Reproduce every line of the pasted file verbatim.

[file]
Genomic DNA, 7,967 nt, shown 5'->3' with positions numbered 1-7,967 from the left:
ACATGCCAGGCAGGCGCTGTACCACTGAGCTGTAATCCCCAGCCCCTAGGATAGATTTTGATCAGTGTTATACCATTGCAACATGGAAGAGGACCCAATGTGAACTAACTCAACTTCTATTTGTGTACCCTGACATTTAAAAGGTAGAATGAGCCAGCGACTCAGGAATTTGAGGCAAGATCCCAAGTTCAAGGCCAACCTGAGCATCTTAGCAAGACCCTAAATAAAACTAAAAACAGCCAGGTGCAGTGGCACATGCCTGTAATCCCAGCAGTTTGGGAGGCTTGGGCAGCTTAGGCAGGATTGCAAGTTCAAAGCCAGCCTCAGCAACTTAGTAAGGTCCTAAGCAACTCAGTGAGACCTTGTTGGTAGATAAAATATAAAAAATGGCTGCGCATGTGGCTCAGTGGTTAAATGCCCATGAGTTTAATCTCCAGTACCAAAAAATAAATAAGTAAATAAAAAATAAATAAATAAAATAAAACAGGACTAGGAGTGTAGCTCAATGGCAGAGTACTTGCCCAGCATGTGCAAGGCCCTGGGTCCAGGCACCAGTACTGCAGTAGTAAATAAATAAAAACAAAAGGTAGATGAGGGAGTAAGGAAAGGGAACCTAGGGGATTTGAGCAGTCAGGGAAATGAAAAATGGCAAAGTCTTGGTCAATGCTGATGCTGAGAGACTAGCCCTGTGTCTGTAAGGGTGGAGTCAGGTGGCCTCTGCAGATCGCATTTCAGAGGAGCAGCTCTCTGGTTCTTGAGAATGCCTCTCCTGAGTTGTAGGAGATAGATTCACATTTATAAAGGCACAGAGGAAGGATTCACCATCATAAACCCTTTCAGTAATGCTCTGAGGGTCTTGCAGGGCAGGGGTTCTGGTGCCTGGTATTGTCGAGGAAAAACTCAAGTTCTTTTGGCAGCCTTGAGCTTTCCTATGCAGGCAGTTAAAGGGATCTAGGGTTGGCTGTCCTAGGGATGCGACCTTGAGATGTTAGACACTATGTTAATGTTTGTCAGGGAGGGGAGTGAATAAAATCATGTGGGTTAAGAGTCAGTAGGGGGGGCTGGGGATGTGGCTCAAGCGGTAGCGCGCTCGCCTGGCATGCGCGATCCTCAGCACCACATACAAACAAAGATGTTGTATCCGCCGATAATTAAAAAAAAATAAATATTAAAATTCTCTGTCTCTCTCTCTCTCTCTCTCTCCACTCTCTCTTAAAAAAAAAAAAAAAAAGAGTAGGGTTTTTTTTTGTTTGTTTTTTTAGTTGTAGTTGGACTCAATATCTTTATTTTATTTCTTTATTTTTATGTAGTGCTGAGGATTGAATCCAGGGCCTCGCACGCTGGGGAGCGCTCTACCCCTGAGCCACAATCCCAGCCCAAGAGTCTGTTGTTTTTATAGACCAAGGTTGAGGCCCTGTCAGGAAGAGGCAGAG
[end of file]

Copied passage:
Genomic DNA, 7,967 nt, shown 5'->3' with positions numbered 1-7,967 from the left:
ACATGCCAGGCAGGCGCTGTACCACTGAGCTGTAATCCCCAGCCCCTAGGATAGATTTTGATCAGTGTTATACCATTGCAACATGGAAGAGGACCCAATGTGAACTAACTCAACTTCTATTTGTGTACCCTGACATTTAAAAGGTAGAATGAGCCAGCGACTCAGGAATTTGAGGCAAGATCCCAAGTTCAAGGCCAACCTGAGCATCTTAGCAAGACCCTAAATAAAACTAAAAACAGCCAGGTGCAGTGGCACATGCCTGTAATCCCAGCAGTTTGGGAGGCTTGGGCAGCTTAGGCAGGATTGCAAGTTCAAAGCCAGCCTCAGCAACTTAGTAAGGTCCTAAGCAACTCAGTGAGACCTTGTTGGTAGATAAAATATAAAAAATGGCTGCGCATGTGGCTCAGTGGTTAAATGCCCATGAGTTTAATCTCCAGTACCAAAAAATAAATAAGTAAATAAAAAATAAATAAATAAAATAAAACAGGACTAGGAGTGTAGCTCAATGGCAGAGTACTTGCCCAGCATGTGCAAGGCCCTGGGTCCAGGCACCAGTACTGCAGTAGTAAATAAATAAAAACAAAAGGTAGATGAGGGAGTAAGGAAAGGGAACCTAGGGGATTTGAGCAGTCAGGGAAATGAAAAATGGCAAAGTCTTGGTCAATGCTGATGCTGAGAGACTAGCCCTGTGTCTGTAAGGGTGGAGTCAGGTGGCCTCTGCAGATCGCATTTCAGAGGAGCAGCTCTCTGGTTCTTGAGAATGCCTCTCCTGAGTTGTAGGAGATAGATTCACATTTATAAAGGCACAGAGGAAGGATTCACCATCATAAACCCTTTCAGTAATGCTCTGAGGGTCTTGCAGGGCAGGGGTTCTGGTGCCTGGTATTGTCGAGGAAAAACTCAAGTTCTTTTGGCAGCCTTGAGCTTTCCTATGCAGGCAGTTAAAGGGATCTAGGGTTGGCTGTCCTAGGGATGCGACCTTGAGATGTTAGACACTATGTTAATGTTTGTCAGGGAGGGGAGTGAATAAAATCATGTGGGTTAAGAGTCAGTAGGGGGGGCTGGGGATGTGGCTCAAGCGGTAGCGCGCTCGCCTGGCATGCGCGATCCTCAGCACCACATACAAACAAAGATGTTGTATCCGCCGATAATTAAAAAAAAATAAATATTAAAATTCTCTGTCTCTCTCTCTCTCTCTCTCTCCACTCTCTCTTAAAAAAAAAAAAAAAAAGAGTAGGGTTTTTTTTTGTTTGTTTTTTTAGTTGTAGTTGGACTCAATATCTTTATTTTATTTCTTTATTTTTATGTAGTGCTGAGGATTGAATCCAGGGCCTCGCACGCTGGGGAGCGCTCTACCCCTGAGCCACAATCCCAGCCCAAGAGTCTGTTGTTTTTATAGACCAAGGTTGAGGCCCTGTCAGGAAGAGGCAGAG